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This is the current state of my code, and, although I get the desired effect, it's not working in the manner in which I need it to. Because the program is in an infinite loop, obviously it will produce both background gradients on top of one another constantly, and 10 circles with each loop, and quickly they overproduce themselves and slow the program right down.

Here goes:

Shoes.app ( :title => 'Circles', :width => 500, :height => 500, :resizable => false ) do
    		i = 0
# Animation loop
    animate ( 24 ) do |i|
# Variables For Randomized Colours
    		randomCol = rgb( ( 0..255 ).rand, ( 0..255 ).rand, ( 0..255 ).rand, ( 0..255 ).rand )
    		randomCol2 = rgb( ( 0..255 ).rand, ( 0..255 ).rand, ( 0..255 ).rand, ( 0..255 ).rand )
    		randomCol3 = rgb( ( 0..255 ).rand, ( 0..255 ).rand, ( 0..255 ).rand, ( 0..255 ).rand )
    		randomCol4 = rgb( ( 0..255 ).rand, ( 0..255 ).rand, ( 0..255 ).rand, ( 0..255 ).rand )
    		background randomCol..randomCol2
    		fill	randomCol3
    		stroke	randomCol4
    		strokewidth		( 0..5 ).rand
# Generate 10 circles per loop cycle
    		10.times{
    		i += 1
    		oval :left => ( -5..self.width ).rand,
    		:top => ( -5..self.height ).rand,
    		:radius => ( 1..100 ).rand
    		} end
    	end

I've tried what I can think of, but I'm not overly familiar with Ruby's syntax, or what I can or can't do with shoes that I can do with Ruby. Some advice on where to go from here would be greatly appreciated.

share|improve this question
1  
If you want to control the generation of the circles, add a variable to count how many have been produced, and then stop producing them if too many have been generated. – Tom Neyland Jun 12 '09 at 20:39

Each of those ovals and backgrounds you draw is a separate item in memory, which means they bog it down after a while. If you just want to show the last frame you drew, then you need to clear the app each time:

Shoes.app ( :title => 'Circles', :width => 500, :height => 500, :resizable => false ) do

  # Animation loop
  animate ( 24 ) do |i|
    app.clear

    # Variables For Randomized Colours
    randomCol = rgb( ( 0..255 ).rand, ( 0..255 ).rand, ( 0..255 ).rand, ( 0..255 ).rand )
    randomCol2 = rgb( ( 0..255 ).rand, ( 0..255 ).rand, ( 0..255 ).rand, ( 0..255 ).rand )
    randomCol3 = rgb( ( 0..255 ).rand, ( 0..255 ).rand, ( 0..255 ).rand, ( 0..255 ).rand )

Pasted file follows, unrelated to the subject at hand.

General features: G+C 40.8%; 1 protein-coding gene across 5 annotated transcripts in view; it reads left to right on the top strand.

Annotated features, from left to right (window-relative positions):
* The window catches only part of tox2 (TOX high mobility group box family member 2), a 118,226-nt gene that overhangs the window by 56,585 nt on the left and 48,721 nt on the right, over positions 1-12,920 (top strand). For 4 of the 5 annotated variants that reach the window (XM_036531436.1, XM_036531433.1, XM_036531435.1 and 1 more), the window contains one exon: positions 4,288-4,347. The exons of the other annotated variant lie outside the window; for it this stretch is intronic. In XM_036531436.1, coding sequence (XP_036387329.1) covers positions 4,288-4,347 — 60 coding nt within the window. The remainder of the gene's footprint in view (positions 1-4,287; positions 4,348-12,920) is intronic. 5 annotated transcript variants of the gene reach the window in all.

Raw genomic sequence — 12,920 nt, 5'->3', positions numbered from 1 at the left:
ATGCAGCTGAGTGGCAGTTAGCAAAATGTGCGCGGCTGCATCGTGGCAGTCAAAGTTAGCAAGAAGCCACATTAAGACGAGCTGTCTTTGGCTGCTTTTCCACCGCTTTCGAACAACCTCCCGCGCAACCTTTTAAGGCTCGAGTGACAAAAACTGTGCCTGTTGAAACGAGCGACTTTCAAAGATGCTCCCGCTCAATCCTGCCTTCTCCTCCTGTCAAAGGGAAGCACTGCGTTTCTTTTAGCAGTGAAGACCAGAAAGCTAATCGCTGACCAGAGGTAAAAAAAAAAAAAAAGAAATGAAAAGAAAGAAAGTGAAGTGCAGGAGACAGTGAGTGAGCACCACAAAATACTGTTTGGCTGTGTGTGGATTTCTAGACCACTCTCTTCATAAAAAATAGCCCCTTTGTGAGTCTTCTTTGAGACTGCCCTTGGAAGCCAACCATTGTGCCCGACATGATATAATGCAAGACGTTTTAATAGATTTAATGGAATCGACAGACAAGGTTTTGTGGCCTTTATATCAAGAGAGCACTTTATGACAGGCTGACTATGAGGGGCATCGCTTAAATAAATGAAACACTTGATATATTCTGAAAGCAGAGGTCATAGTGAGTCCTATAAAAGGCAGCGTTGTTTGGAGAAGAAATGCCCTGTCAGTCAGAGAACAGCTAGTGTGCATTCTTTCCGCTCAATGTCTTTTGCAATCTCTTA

randomCol4 = rgb( ( 0..255 ).rand, ( 0..255 ).rand, ( 0..255 ).rand, ( 0..255 ).rand )

    background randomCol..randomCol2
    fill    randomCol3
    stroke  randomCol4
    strokewidth ( 0..5 ).rand

    # Generate 10 circles per loop cycle
    10.times do |i|
      i += 1
      oval :left => ( -5..self.width ).rand,
        :top => ( -5..self.height ).rand,
        :radius => ( 1..100 ).rand
    end
  end
end

That's not as cool as your original one (other than the fact that it'll run indefinitely), because you don't have the layering effect any more. In that case, we can let it run through a few times before clearing. In this example, it'll clear every sixth time through:

Shoes.app ( :title => 'Circles', :width => 500, :height => 500, :resizable => false ) do

  # Animation loop
  animate ( 24 ) do |i|
    app.clear if (i % 6 == 0)

    # Variables For Randomized Colours
    randomCol = rgb( ( 0..255 ).rand, ( 0..255 ).rand, ( 0..255 ).rand, ( 0..255 ).rand )
    randomCol2 = rgb( ( 0..255 ).rand, ( 0..255 ).rand, ( 0..255 ).rand, ( 0..255 ).rand )
    randomCol3 = rgb( ( 0..255 ).rand, ( 0..255 ).rand, ( 0..255 ).rand, ( 0..255 ).rand )
    randomCol4 = rgb( ( 0..255 ).rand, ( 0..255 ).rand, ( 0..255 ).rand, ( 0..255 ).rand )

    background randomCol..randomCol2
    fill    randomCol3
    stroke  randomCol4
    strokewidth ( 0..5 ).rand

    # Generate 10 circles per loop cycle
    10.times do |i|
      i += 1
      oval :left => ( -5..self.width ).rand,
        :top => ( -5..self.height ).rand,
        :radius => ( 1..100 ).rand
    end
  end
end

Now an even more interesting strategy would be to keep the last n passes and clear out the oldest, so that we always have, say, 6 layers on-screen (I find 6 to be a good cutoff point, but your opinion (and computer's performance!) may vary):

Shoes.app ( :title => 'Circles', :width => 500, :height => 500, :resizable => false ) do
  n = 6
  @layers = []
  n.times { @layers << [] }
  # Animation loop
  animate ( 24 ) do |i|
    oldest = i % n
    # Clear out oldest frame
    @layers[oldest].each {|x| x.remove}
    @layers[oldest] = []

    # Variables For Randomized Colours
    randomCol = rgb( ( 0..255 ).rand, ( 0..255 ).rand, ( 0..255 ).rand, ( 0..255 ).rand )
    randomCol2 = rgb( ( 0..255 ).rand, ( 0..255 ).rand, ( 0..255 ).rand, ( 0..255 ).rand )
    randomCol3 = rgb( ( 0..255 ).rand, ( 0..255 ).rand, ( 0..255 ).rand, ( 0..255 ).rand )
    randomCol4 = rgb( ( 0..255 ).rand, ( 0..255 ).rand, ( 0..255 ).rand, ( 0..255 ).rand )

    @layers[oldest] << background(randomCol..randomCol2)
    fill    randomCol3
    stroke  randomCol4
    strokewidth ( 0..5 ).rand

    # Generate 10 circles per loop cycle
    10.times do |i|
      @layers[oldest] << oval (:left => ( -5..self.width ).rand,
        :top => ( -5..self.height ).rand,
        :radius => ( 1..100 ).rand)
      end
  end
end
share|improve this answer
    
Cheers for the help man - I decided to use "3" as a cutoff point, as, my system cant really take much more =P Thanks SO much for this - I've learned a lot more about Ruby's syntax, as well as the counting method, which, I could work, but could never figure out how to operate it in the way I wanted to! lol. I owe you one =) Regards, G0DL355 – G0DL355 Jun 13 '09 at 19:06

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